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Sunday, 11 January 2015


The most powerful volcanic eruption in recorded history happens on Aug. 26, 1883 on Krakatoa, a small, volcanic island west of Sumatra in Indonesia. Heard 3,000 miles away, the explosions threw five cubic miles of earth 50 miles into the air, created 120-foot tsunamis and killed 36,000 people.

The British Army detonated 19 ammonal mines under the German lines on June 7, 1917, killing 10,000 in the deadliest non-nuclear man-made explosion in history.

A ship in Halifax Harbour, Nova Scotia, Canada, carrying TNT and picric acid caught fire after a collision with another ship on December 6, 1917. An evaluation of the explosion's force puts it at 2.9 kilotons TNT equivalent making it the world's largest man-made accidental explosion.

An explosion at a Royal Air Force ammunition dump in Staffordshire killed 70 people on November 27, 1944. Between 3,500 and 4,000 tonnes of ordnance, mostly high explosive (HE)-filled bombs, exploded at the RAF Fauld underground munitions storage depot in the largest non-nuclear explosion in the United Kingdom. The explosion crater with a depth of 100 feet (30 m) and 250 yards (230 m) across is still clearly visible just south of the Staffordshire village of Fauld,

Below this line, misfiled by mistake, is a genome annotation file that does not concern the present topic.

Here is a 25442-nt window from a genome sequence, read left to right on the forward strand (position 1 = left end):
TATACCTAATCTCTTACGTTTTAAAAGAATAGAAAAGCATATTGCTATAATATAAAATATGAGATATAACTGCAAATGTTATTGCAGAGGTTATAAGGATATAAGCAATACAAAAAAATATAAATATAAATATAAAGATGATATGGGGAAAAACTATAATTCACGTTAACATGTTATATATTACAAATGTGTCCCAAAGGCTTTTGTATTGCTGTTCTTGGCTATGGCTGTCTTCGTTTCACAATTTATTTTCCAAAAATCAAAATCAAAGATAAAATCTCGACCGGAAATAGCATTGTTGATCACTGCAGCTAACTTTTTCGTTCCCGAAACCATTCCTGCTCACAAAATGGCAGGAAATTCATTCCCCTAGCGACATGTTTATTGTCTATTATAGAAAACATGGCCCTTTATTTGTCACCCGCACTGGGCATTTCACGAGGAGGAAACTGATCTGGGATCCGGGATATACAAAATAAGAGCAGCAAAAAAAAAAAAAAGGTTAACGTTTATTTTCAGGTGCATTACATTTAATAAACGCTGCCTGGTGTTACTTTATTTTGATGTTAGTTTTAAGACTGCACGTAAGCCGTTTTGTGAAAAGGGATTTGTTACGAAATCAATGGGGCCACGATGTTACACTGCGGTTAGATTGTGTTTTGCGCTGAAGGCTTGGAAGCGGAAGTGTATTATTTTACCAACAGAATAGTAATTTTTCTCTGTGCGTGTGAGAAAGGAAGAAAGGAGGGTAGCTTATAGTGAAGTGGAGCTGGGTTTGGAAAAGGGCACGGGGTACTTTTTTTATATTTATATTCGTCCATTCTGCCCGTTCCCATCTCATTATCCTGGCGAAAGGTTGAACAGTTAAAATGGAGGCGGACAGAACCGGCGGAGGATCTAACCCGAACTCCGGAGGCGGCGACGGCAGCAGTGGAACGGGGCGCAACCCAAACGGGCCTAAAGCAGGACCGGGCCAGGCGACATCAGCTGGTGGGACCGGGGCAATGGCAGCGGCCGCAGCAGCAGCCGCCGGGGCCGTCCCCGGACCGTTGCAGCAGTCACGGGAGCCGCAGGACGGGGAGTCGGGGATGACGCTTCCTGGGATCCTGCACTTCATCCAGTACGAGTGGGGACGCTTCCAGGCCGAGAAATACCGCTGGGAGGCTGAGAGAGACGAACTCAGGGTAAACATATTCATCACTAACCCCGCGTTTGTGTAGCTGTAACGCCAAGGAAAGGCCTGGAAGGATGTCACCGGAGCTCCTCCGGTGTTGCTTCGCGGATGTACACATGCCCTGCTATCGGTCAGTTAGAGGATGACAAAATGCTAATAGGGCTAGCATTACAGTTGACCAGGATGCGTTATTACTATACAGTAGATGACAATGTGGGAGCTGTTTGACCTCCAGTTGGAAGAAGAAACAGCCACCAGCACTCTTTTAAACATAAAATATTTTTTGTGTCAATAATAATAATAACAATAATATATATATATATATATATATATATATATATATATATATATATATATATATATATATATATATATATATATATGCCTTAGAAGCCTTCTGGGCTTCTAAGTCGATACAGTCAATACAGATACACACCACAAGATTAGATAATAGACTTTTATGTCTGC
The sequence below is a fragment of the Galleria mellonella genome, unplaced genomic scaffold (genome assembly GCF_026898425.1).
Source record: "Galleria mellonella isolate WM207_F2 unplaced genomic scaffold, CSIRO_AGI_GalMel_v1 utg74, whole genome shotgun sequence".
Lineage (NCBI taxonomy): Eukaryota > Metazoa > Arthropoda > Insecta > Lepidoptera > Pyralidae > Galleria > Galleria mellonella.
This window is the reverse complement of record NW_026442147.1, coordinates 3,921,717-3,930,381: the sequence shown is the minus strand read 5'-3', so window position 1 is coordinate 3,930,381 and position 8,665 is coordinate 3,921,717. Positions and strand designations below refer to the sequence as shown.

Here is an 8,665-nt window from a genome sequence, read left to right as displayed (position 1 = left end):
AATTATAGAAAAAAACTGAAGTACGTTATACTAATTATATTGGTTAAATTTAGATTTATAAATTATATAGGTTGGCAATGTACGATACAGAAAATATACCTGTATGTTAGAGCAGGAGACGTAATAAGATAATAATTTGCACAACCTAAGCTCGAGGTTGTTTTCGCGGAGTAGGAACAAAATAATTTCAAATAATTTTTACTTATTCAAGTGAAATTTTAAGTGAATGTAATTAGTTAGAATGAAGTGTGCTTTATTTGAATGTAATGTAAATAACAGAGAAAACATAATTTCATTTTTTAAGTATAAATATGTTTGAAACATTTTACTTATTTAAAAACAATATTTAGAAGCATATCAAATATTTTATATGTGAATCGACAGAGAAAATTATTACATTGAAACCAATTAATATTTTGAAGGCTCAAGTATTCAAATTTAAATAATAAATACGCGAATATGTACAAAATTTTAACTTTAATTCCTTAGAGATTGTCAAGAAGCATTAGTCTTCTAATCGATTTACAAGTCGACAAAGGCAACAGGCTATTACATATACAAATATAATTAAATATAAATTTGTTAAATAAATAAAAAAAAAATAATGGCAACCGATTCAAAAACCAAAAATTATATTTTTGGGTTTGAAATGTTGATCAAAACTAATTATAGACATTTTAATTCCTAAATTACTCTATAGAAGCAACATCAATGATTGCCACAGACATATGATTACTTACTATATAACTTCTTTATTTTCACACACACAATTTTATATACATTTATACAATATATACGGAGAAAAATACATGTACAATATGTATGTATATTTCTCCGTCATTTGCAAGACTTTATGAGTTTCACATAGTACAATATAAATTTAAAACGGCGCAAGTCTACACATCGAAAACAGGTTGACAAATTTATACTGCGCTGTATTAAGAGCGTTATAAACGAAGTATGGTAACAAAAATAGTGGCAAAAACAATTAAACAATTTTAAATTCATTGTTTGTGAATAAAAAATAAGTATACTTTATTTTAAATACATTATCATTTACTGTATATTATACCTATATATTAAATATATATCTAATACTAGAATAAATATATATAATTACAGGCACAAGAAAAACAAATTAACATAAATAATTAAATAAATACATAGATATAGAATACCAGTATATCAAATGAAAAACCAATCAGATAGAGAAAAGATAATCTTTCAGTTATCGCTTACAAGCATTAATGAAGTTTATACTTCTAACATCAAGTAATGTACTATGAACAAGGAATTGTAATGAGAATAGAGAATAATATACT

Aftermath of the RAF Fauld explosion. Ref:  RAF_106G_LA_69_PO_0018

The Hiroshima atom bomb explosion was generated by matter weighing no more than a paper clip.

The Soviet Union detonated the hydrogen bomb Tsar Bomba over Novaya Zemlya; at 50 megatons of yield on October 30, 1961, it remains the largest explosive device ever detonated, nuclear or otherwise.

American physicist Larry Johnston (February 11, 1918 – December 4, 2011) was the only man to witness all three atomic explosions in 1945: the Trinity nuclear test and the atomic bombing of Hiroshima and Nagasaki.

During the Vietnam War, American troops would ingest small amounts of C-4 explosive to get high.

Radiation from an explosion on the magnetar SGR 1806-20 reached Earth on December 27, 2004. It was the brightest extrasolar event known to have been witnessed on the planet. The neutron star is also the most magnetic object ever perceived by mankind, with a magnetic field of over 1015 gauss in intensity.

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